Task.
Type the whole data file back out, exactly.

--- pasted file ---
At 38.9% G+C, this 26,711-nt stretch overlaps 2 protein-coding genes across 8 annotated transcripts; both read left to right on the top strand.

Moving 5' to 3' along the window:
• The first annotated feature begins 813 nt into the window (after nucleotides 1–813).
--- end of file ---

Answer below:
At 38.9% G+C, this 26,711-nt stretch overlaps 2 protein-coding genes across 8 annotated transcripts; both read left to right on the top strand.

Moving 5' to 3' along the window:
• The first annotated feature begins 813 nt into the window (after nucleotides 1–813).